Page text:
What Is Calcaneal Bursitis
Posted on Dec 07, 2016

Do you experience pain in your heel after a long day of work? Tenderness when pointing your feet or standing on your toes? Shoes feeling a bit tight and uncomfortable? You might be dealing with a case of heel bursitis. Heel bursitis, or inflammation of the fluid sacs (bursa) around the Achilles tendon, is a fairly common condition that generally affects athletes and those who work on their feet.

Anatomy Of The Foot

With two bursae located within the heel, the retrocalcaneal bursa located between the Achilles tendon and the calcaneus (heel bone) and the subcutaneous calcaneal bursa located between the Achilles tendon and the skin, there are a variety of factors that can cause an inflammation of these areas. Both of these are on the back of the heel. This is where most heel counters in shoes touch. Pressure from a shoe is a primary paint point for many.

Calcaneal Bursitis Causes

Causes vary by individual case, but bursitis of the heel often occurs amongst athletes due to repetitive training and trauma. In other cases, poorly fitting or tight shoes can cause unnecessary pressure around these areas of the heel. Those who are running, jumping, walking, or frequently standing might also suffer from this type of inflammation. Although somewhat uncommon, bursitis of the heel can also occur through a bacterial infection (septic bursitis in the heel), generally caused by bacteria entering through a cut or blister. This septic bursitis can make the skin at the back of the heel feel hot and can possibly cause a fever or chills in the patient. This bacterial infection, like most others, can be treated via oral antibiotics.

The most common cause by far is the same scourge that is responsible for most of our ailments; it is chronic low-grade inflammation. In addition, deposits of abnormal proteins at the tendon near its bony insertion site contribute to pain and bursal inflammation. These proteins are called advanced glycation end products and form when excess sugar comes in contact with the proteins found in tendons. Over time, the AGE deposition and the inflammation leads to a dysfunction, painful tendon with an inflamed bursa.

Treatments For Calcaneal Bursitis

Ice, Elevation, Rest and Stretching

Like many other orthopedic injuries, the easiest treatment and relief from this inflammation is ice and rest. Elevating and icing your foot can help lower inflammation, swelling and pain.

Additionally, performing gradual stretching of the Achillies tendon can help relieve the tension around this area of the heel and ankle.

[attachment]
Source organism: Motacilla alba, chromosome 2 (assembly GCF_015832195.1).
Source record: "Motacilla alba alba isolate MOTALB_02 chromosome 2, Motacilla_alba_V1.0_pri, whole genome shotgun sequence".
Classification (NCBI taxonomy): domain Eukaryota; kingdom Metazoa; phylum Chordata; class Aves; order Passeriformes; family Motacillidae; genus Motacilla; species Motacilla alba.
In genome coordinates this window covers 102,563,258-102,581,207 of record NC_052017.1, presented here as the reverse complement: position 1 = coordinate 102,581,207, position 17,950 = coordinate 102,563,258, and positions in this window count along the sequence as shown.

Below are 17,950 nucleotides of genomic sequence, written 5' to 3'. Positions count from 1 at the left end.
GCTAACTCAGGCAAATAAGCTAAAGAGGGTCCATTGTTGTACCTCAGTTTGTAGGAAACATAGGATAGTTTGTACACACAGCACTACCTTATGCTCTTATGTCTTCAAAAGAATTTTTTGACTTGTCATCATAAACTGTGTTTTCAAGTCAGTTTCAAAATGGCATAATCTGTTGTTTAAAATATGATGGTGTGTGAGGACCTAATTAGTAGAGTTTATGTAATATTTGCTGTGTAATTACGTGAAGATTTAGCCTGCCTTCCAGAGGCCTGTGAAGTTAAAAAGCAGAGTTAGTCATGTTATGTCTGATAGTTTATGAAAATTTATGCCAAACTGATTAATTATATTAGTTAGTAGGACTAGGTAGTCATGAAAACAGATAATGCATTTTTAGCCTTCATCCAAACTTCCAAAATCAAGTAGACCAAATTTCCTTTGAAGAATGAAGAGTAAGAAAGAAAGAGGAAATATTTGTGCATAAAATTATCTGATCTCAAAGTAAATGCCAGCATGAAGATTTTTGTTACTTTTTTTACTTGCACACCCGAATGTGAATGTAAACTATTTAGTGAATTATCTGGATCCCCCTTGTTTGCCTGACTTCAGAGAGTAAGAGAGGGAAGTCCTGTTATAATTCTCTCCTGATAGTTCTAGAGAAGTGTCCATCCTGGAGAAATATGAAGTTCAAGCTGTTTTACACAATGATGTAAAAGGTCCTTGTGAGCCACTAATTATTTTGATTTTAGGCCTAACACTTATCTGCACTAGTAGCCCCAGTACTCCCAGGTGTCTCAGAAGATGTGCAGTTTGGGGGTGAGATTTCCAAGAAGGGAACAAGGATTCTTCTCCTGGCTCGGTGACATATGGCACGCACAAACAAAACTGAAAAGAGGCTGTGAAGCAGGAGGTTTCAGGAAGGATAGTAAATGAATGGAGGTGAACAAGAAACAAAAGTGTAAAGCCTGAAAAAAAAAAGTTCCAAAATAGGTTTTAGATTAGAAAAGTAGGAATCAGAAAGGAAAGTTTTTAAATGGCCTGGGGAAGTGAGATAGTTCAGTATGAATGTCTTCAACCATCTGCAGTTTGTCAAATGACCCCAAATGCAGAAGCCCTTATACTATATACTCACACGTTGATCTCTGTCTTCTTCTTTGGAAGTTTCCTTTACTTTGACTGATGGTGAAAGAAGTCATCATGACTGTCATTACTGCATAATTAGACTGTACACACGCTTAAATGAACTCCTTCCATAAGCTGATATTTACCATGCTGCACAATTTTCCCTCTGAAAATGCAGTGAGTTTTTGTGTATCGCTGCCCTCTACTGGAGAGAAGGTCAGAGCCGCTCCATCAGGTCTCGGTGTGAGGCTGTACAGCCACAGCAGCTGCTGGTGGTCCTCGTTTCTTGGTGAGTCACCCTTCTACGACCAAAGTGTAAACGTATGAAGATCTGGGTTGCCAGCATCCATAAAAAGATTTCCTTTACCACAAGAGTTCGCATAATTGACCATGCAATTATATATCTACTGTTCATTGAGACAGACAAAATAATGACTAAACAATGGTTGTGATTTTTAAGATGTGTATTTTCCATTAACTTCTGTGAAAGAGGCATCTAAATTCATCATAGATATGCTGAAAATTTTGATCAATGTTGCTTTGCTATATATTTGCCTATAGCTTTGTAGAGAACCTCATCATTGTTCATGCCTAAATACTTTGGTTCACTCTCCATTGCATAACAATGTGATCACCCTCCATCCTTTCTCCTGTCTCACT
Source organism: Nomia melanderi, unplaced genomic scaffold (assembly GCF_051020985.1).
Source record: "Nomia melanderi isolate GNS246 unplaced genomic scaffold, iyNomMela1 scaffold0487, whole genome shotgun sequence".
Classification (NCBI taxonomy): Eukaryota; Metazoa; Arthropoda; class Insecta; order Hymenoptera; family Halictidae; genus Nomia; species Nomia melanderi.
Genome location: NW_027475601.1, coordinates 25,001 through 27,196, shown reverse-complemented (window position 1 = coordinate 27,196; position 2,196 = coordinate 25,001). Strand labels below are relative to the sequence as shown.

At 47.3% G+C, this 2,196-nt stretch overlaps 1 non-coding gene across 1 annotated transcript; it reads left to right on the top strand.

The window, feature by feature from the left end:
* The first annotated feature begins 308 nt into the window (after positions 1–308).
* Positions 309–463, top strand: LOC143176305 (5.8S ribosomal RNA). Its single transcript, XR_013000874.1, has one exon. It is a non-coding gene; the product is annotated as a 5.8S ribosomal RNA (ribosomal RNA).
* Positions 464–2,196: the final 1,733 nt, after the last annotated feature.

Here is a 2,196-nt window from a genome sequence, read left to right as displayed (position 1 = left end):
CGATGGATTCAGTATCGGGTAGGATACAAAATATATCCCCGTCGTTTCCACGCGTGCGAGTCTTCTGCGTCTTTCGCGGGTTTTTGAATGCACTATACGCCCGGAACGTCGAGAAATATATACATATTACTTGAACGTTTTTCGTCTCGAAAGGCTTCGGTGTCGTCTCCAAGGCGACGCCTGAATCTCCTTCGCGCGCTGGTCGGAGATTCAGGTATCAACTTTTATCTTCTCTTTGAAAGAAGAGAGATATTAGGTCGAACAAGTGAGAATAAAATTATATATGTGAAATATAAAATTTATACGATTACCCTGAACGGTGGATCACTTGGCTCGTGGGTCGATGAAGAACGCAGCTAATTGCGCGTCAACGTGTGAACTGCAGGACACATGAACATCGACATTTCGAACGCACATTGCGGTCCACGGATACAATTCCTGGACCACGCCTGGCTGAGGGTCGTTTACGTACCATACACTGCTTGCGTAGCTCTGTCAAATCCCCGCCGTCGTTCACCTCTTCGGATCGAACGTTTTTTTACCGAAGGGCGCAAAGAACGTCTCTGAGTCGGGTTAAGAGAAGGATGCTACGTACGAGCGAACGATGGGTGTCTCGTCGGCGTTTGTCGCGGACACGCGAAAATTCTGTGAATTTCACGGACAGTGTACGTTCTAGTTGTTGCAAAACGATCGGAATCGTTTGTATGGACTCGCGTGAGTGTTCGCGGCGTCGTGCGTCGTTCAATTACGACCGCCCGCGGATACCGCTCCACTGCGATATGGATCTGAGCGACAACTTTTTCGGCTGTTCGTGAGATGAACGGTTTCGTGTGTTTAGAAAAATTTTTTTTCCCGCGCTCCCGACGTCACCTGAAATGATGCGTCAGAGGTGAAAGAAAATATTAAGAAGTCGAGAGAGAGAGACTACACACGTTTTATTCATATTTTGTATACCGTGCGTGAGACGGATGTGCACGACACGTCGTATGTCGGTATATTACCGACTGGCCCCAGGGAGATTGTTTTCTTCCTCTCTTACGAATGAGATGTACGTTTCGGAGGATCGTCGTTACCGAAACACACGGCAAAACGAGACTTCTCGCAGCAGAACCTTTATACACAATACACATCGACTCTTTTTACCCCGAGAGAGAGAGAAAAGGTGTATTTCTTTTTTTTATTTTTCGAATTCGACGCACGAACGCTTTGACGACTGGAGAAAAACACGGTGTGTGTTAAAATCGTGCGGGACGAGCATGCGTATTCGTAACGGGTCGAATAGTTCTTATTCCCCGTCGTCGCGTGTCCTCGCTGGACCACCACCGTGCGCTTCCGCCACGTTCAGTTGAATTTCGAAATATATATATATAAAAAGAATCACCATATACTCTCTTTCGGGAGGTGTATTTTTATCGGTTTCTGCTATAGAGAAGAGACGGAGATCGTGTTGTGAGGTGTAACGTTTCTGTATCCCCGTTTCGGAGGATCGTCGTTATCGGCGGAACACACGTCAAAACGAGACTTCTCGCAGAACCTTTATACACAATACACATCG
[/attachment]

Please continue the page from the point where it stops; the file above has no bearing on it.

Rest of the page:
Changing your Shoes

A change in shoes can sometimes relieve some of the unnecessary stress around your ankle and heel. If you normally wear high-heels, perhaps choose a more moderate-sized heel as switching to flats can often make the pain and inflammation worse. Long-term wear of higher heels can lead to contractures of the Achilles. Athletic shoes that are tight around the ankle can often be the cause of pain from this bursitis of the heel. Open-back shoes or shoes with a lower profile around the ankle can provide some additional relief. Simply reducing direct pressure on the bursa is a valid treatment option.

Pain Relievers/NSAIDs

Medications like acetaminophen or the nonsteroidal anti-inflammatory drugs like ibuprofen can help alleviate pain and reduce inflammation. These come with a host of side effects however. Joint and muscle creams like our Foot Pain Relief Cream with Lidocaine, Menthol and PEA or our Pain Relief Cream with PEA, Menthol, and Turmeric can be useful in helping deal with the pain and inflammation. Topical remedies are often preferable to oral ones.

Steroid Injections

If the heel bursitis is not relieved by one of the above treatments, your doctor may choose to use a steroid injection to help relieve the inflammation. Dr. Warner believes that steroids too have a large group of side effects and should be used as a last resort only. There are many safer and more natural remedies available to try first.

In most cases, individuals dealing with heel bursitis will get better within a few weeks, however early diagnosis and treatment can help jumpstart the recovery process. If you feel like you might be suffering from heel bursitis, contact your healthcare provider or doctor.